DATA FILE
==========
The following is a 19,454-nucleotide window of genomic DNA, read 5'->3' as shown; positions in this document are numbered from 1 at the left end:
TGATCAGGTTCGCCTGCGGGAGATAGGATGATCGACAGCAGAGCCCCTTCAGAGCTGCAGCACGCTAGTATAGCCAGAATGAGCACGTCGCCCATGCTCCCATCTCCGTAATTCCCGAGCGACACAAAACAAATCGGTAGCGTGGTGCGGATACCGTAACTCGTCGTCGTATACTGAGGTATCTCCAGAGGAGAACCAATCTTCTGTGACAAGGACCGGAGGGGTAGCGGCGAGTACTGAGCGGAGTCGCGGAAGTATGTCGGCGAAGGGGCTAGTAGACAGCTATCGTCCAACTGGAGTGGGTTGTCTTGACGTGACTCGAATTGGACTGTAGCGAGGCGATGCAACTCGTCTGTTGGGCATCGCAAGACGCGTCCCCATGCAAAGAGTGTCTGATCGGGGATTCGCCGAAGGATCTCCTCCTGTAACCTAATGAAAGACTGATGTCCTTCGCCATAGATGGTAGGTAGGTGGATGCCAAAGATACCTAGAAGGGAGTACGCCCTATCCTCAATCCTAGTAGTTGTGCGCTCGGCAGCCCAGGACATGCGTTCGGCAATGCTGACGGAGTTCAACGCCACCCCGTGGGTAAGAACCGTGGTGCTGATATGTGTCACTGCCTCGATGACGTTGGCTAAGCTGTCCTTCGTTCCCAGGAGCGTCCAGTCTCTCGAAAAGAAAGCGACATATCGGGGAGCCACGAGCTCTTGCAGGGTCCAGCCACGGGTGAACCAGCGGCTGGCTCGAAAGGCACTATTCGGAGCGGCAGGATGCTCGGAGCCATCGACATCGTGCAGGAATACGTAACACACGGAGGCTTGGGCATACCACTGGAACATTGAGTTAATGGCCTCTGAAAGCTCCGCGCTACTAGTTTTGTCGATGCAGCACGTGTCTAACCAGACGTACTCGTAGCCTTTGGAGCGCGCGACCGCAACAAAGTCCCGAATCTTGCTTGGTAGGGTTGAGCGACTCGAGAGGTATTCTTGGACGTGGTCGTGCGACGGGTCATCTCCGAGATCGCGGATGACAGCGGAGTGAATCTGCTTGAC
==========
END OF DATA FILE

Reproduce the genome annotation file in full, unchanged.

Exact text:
The following is a 19,454-nucleotide window of genomic DNA, read 5'->3' as shown; positions in this document are numbered from 1 at the left end:
TGATCAGGTTCGCCTGCGGGAGATAGGATGATCGACAGCAGAGCCCCTTCAGAGCTGCAGCACGCTAGTATAGCCAGAATGAGCACGTCGCCCATGCTCCCATCTCCGTAATTCCCGAGCGACACAAAACAAATCGGTAGCGTGGTGCGGATACCGTAACTCGTCGTCGTATACTGAGGTATCTCCAGAGGAGAACCAATCTTCTGTGACAAGGACCGGAGGGGTAGCGGCGAGTACTGAGCGGAGTCGCGGAAGTATGTCGGCGAAGGGGCTAGTAGACAGCTATCGTCCAACTGGAGTGGGTTGTCTTGACGTGACTCGAATTGGACTGTAGCGAGGCGATGCAACTCGTCTGTTGGGCATCGCAAGACGCGTCCCCATGCAAAGAGTGTCTGATCGGGGATTCGCCGAAGGATCTCCTCCTGTAACCTAATGAAAGACTGATGTCCTTCGCCATAGATGGTAGGTAGGTGGATGCCAAAGATACCTAGAAGGGAGTACGCCCTATCCTCAATCCTAGTAGTTGTGCGCTCGGCAGCCCAGGACATGCGTTCGGCAATGCTGACGGAGTTCAACGCCACCCCGTGGGTAAGAACCGTGGTGCTGATATGTGTCACTGCCTCGATGACGTTGGCTAAGCTGTCCTTCGTTCCCAGGAGCGTCCAGTCTCTCGAAAAGAAAGCGACATATCGGGGAGCCACGAGCTCTTGCAGGGTCCAGCCACGGGTGAACCAGCGGCTGGCTCGAAAGGCACTATTCGGAGCGGCAGGATGCTCGGAGCCATCGACATCGTGCAGGAATACGTAACACACGGAGGCTTGGGCATACCACTGGAACATTGAGTTAATGGCCTCTGAAAGCTCCGCGCTACTAGTTTTGTCGATGCAGCACGTGTCTAACCAGACGTACTCGTAGCCTTTGGAGCGCGCGACCGCAACAAAGTCCCGAATCTTGCTTGGTAGGGTTGAGCGACTCGAGAGGTATTCTTGGACGTGGTCGTGCGACGGGTCATCTCCGAGATCGCGGATGACAGCGGAGTGAATCTGCTTGAC